IRENE—Just befo' I come here to find you de first time, de Madam sends me out to Murphy's ter git her a bottle o' gin. I goes in de side door but I ain't rung de bell yet. I hear yo' name spoken an' I stops ter lissen. Dey was three or four men in de back room. Dey don't hear me open de outside door, an' dey can't see me, course. It was Big Sullivan from de Central Office talkin'. He was talkin' 'bout de killin' you done last night and he tells dem odders he's heerd 'bout de ole woman gittin' so sick, and dat if dey don't fin' you none of de udder places dey's lookin', dey's goin' wait for you here. Dey specs you come here say good-bye to Mammy befo' you make yo' get-away.

  DREAMY—It's aw right den. Dey ain't come yit. Twister Smith done tole me de coast was clear befo' I come here.

  IRENE—Dat was den. It ain't now.

  DREAMY—(excitedly) What you mean, gal?

  IRENE—I was comin' in by de front way when I sees some pusson hidin' in de doorway 'cross de street. I gits a good peek at him and when I does—it's a copper, Dreamy, suah's yo' born, in his plain clo'se, and he's a watchin' de door o' dis house like a cat.

  DREAMY—(goes to the window and stealthily crouching by the dark side peeks out. One glance is enough. He comes quickly back to Irene.) You got de right dope, gal. It's dat Mickey. I knows him even in de dark. Dey're waitin'—so dey ain't wise I'm here yit, dat's suah.

  IRENE—But dey'll git wise befo' long.

  DREAMY—He don't pipe you comin' in here?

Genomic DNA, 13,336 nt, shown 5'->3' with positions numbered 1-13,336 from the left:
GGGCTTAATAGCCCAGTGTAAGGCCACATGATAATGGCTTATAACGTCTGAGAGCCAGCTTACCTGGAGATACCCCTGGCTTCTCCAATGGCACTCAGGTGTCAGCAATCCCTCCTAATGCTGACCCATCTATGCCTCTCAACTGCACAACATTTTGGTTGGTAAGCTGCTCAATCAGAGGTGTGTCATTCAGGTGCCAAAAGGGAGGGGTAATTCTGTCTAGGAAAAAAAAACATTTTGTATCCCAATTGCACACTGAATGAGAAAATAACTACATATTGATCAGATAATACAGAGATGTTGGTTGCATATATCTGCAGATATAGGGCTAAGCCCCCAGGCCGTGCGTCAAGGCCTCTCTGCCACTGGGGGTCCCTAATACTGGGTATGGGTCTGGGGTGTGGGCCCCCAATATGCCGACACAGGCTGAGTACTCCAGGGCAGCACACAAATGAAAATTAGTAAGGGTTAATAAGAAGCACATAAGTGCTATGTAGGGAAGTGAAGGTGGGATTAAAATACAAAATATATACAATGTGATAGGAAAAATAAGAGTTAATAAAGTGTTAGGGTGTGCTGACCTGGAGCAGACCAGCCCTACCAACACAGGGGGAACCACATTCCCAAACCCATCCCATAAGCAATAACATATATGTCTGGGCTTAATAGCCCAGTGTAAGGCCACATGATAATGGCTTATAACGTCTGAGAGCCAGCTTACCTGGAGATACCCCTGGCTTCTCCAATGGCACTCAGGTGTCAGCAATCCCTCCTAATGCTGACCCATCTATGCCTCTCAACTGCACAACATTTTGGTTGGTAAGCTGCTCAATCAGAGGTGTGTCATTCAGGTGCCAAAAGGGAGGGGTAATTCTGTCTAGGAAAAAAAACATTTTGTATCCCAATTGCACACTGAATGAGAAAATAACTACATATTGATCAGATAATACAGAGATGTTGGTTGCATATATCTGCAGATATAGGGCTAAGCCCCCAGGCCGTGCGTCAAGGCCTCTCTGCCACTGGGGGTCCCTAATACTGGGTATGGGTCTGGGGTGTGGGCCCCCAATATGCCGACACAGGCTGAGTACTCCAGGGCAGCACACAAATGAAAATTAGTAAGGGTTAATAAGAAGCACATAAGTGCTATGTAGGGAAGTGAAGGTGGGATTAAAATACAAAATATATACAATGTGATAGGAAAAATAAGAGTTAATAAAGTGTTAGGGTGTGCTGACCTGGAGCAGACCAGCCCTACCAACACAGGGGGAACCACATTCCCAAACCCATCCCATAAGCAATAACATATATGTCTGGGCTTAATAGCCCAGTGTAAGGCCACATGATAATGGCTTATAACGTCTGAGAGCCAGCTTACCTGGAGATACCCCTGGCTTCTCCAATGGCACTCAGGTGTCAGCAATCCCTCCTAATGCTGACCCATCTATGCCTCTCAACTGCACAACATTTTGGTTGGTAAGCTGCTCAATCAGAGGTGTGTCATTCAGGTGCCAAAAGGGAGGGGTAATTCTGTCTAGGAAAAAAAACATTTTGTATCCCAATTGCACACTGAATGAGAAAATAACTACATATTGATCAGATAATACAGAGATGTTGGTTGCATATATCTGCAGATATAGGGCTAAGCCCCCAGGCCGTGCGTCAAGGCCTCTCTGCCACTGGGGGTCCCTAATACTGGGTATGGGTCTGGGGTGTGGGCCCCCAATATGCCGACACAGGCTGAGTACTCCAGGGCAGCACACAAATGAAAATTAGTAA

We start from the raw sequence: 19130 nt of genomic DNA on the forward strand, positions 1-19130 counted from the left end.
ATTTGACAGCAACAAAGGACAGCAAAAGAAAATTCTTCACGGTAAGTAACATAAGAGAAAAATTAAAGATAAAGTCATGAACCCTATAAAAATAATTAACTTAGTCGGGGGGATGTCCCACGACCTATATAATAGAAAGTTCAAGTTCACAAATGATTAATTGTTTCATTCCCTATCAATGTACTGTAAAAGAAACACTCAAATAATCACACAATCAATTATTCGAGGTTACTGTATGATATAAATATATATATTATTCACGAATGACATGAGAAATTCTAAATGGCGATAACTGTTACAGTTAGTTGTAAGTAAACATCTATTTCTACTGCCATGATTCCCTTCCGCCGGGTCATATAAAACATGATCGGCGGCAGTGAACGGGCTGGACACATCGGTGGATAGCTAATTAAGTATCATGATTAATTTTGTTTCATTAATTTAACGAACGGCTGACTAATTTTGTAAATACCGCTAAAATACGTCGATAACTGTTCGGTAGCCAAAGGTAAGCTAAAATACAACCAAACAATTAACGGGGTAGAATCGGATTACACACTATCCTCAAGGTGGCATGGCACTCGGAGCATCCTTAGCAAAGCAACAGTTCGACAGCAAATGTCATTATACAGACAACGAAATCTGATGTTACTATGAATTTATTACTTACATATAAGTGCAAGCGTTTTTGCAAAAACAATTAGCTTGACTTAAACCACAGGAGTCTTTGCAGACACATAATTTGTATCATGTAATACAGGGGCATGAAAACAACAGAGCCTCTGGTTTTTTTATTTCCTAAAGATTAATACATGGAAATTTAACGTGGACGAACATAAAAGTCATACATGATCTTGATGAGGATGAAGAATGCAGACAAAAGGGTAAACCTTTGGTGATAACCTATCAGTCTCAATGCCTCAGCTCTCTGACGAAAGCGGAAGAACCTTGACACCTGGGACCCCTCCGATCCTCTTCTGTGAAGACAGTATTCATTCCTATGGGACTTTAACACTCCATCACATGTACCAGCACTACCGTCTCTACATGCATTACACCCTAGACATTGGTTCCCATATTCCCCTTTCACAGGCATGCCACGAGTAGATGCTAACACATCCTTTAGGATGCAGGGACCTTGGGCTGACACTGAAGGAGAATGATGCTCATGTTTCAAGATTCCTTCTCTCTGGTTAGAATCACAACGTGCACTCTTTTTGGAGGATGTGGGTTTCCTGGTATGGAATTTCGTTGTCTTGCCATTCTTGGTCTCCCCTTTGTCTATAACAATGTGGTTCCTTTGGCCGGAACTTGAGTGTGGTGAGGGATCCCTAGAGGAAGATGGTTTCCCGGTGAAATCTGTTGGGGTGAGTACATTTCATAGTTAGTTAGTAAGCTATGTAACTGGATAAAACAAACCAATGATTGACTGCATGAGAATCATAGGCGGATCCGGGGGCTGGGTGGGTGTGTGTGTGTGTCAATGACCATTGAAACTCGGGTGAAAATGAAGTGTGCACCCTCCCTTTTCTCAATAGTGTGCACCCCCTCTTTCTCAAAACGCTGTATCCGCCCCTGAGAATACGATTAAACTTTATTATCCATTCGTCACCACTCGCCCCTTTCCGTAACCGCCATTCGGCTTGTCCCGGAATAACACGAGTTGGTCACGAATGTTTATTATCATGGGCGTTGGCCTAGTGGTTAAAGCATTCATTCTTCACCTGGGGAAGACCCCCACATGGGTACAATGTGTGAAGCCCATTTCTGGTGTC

IRENE—I skulked roun' and sneaked in by de back way froo de yard. Dey ain't none o' dem dar yit. (raising her voice—excitedly) But dere will be soon. Dey're boun' to git wise to dat back door. You ain't got no time to lose, Dreamy. Come on wid me now. Git back where yo' safe. It's de cooler for you certain if you stays here. Dey'll git you like a rat in de trap. (as Dreamy hesitates) For de love of Gawd, Dreamy, wake up to youse'f!

  DREAMY—(uncertainly) I can't beat it—wid Mammy here alone. My luck done turn bad all my life, if I does.

  IRENE—(fiercely) What good's you gittin' pinched and sent to de chair gwine do her? Is you crazy mad? Come away wid me, I tells you!

  DREAMY—(half-persuaded—hesitatingly) I gotter speak wid her. You wait a secon'.

  IRENE—(wringing her hands) Dis ain't no time now for fussin' wid her.

  DREAMY—(gruffly) Shut up! (He makes a motion for her to remain where she is and goes over to the bed—in a low voice) Mammy.

  MAMMY—(hazily) Dat you, Dreamy? (She tries to reach out her hand and touch him.)

  DREAMY—I'm gwine leave you—jest for a moment, Mammy. I'll send de word for Ceely Ann—